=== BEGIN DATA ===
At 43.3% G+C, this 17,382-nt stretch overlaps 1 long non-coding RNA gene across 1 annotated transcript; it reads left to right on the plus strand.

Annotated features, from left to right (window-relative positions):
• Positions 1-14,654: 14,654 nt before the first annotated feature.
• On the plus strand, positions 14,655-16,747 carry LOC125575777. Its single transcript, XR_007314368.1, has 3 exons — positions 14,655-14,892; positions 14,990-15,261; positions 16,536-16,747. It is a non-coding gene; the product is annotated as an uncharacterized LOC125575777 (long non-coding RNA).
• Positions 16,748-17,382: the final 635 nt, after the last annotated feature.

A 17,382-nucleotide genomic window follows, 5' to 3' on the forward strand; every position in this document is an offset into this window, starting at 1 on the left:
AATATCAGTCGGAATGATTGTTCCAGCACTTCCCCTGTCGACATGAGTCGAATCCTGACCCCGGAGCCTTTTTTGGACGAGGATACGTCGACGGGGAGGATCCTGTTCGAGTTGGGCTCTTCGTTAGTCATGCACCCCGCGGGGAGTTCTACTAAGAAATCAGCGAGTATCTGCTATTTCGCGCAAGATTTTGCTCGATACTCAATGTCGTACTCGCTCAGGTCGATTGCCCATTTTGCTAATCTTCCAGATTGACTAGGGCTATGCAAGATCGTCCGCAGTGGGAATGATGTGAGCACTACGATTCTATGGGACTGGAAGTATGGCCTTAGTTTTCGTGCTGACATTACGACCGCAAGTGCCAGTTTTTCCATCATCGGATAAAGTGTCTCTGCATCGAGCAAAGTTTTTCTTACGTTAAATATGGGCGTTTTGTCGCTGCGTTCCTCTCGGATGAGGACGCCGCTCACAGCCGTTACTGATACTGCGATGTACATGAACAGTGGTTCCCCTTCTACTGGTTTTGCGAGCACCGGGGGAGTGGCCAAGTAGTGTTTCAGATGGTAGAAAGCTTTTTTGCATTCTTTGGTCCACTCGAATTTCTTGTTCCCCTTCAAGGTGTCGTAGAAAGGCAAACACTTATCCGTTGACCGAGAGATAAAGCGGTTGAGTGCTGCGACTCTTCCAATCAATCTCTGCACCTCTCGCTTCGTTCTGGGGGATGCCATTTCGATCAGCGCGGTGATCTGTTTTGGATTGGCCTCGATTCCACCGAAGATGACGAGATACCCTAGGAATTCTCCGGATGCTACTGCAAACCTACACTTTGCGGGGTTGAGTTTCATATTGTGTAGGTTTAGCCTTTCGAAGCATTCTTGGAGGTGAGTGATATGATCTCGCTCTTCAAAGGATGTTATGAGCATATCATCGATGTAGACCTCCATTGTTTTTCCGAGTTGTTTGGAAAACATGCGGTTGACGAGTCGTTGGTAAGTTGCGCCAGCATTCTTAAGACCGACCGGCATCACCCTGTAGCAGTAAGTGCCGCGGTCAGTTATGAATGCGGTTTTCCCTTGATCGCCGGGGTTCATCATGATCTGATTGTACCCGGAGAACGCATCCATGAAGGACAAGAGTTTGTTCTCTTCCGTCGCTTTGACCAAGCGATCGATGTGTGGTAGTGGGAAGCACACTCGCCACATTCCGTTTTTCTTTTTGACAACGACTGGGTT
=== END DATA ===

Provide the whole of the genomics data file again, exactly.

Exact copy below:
At 43.3% G+C, this 17,382-nt stretch overlaps 1 long non-coding RNA gene across 1 annotated transcript; it reads left to right on the plus strand.

Annotated features, from left to right (window-relative positions):
• Positions 1-14,654: 14,654 nt before the first annotated feature.
• On the plus strand, positions 14,655-16,747 carry LOC125575777. Its single transcript, XR_007314368.1, has 3 exons — positions 14,655-14,892; positions 14,990-15,261; positions 16,536-16,747. It is a non-coding gene; the product is annotated as an uncharacterized LOC125575777 (long non-coding RNA).
• Positions 16,748-17,382: the final 635 nt, after the last annotated feature.

A 17,382-nucleotide genomic window follows, 5' to 3' on the forward strand; every position in this document is an offset into this window, starting at 1 on the left:
AATATCAGTCGGAATGATTGTTCCAGCACTTCCCCTGTCGACATGAGTCGAATCCTGACCCCGGAGCCTTTTTTGGACGAGGATACGTCGACGGGGAGGATCCTGTTCGAGTTGGGCTCTTCGTTAGTCATGCACCCCGCGGGGAGTTCTACTAAGAAATCAGCGAGTATCTGCTATTTCGCGCAAGATTTTGCTCGATACTCAATGTCGTACTCGCTCAGGTCGATTGCCCATTTTGCTAATCTTCCAGATTGACTAGGGCTATGCAAGATCGTCCGCAGTGGGAATGATGTGAGCACTACGATTCTATGGGACTGGAAGTATGGCCTTAGTTTTCGTGCTGACATTACGACCGCAAGTGCCAGTTTTTCCATCATCGGATAAAGTGTCTCTGCATCGAGCAAAGTTTTTCTTACGTTAAATATGGGCGTTTTGTCGCTGCGTTCCTCTCGGATGAGGACGCCGCTCACAGCCGTTACTGATACTGCGATGTACATGAACAGTGGTTCCCCTTCTACTGGTTTTGCGAGCACCGGGGGAGTGGCCAAGTAGTGTTTCAGATGGTAGAAAGCTTTTTTGCATTCTTTGGTCCACTCGAATTTCTTGTTCCCCTTCAAGGTGTCGTAGAAAGGCAAACACTTATCCGTTGACCGAGAGATAAAGCGGTTGAGTGCTGCGACTCTTCCAATCAATCTCTGCACCTCTCGCTTCGTTCTGGGGGATGCCATTTCGATCAGCGCGGTGATCTGTTTTGGATTGGCCTCGATTCCACCGAAGATGACGAGATACCCTAGGAATTCTCCGGATGCTACTGCAAACCTACACTTTGCGGGGTTGAGTTTCATATTGTGTAGGTTTAGCCTTTCGAAGCATTCTTGGAGGTGAGTGATATGATCTCGCTCTTCAAAGGATGTTATGAGCATATCATCGATGTAGACCTCCATTGTTTTTCCGAGTTGTTTGGAAAACATGCGGTTGACGAGTCGTTGGTAAGTTGCGCCAGCATTCTTAAGACCGACCGGCATCACCCTGTAGCAGTAAGTGCCGCGGTCAGTTATGAATGCGGTTTTCCCTTGATCGCCGGGGTTCATCATGATCTGATTGTACCCGGAGAACGCATCCATGAAGGACAAGAGTTTGTTCTCTTCCGTCGCTTTGACCAAGCGATCGATGTGTGGTAGTGGGAAGCACACTCGCCACATTCCGTTTTTCTTTTTGACAACGACTGGGTT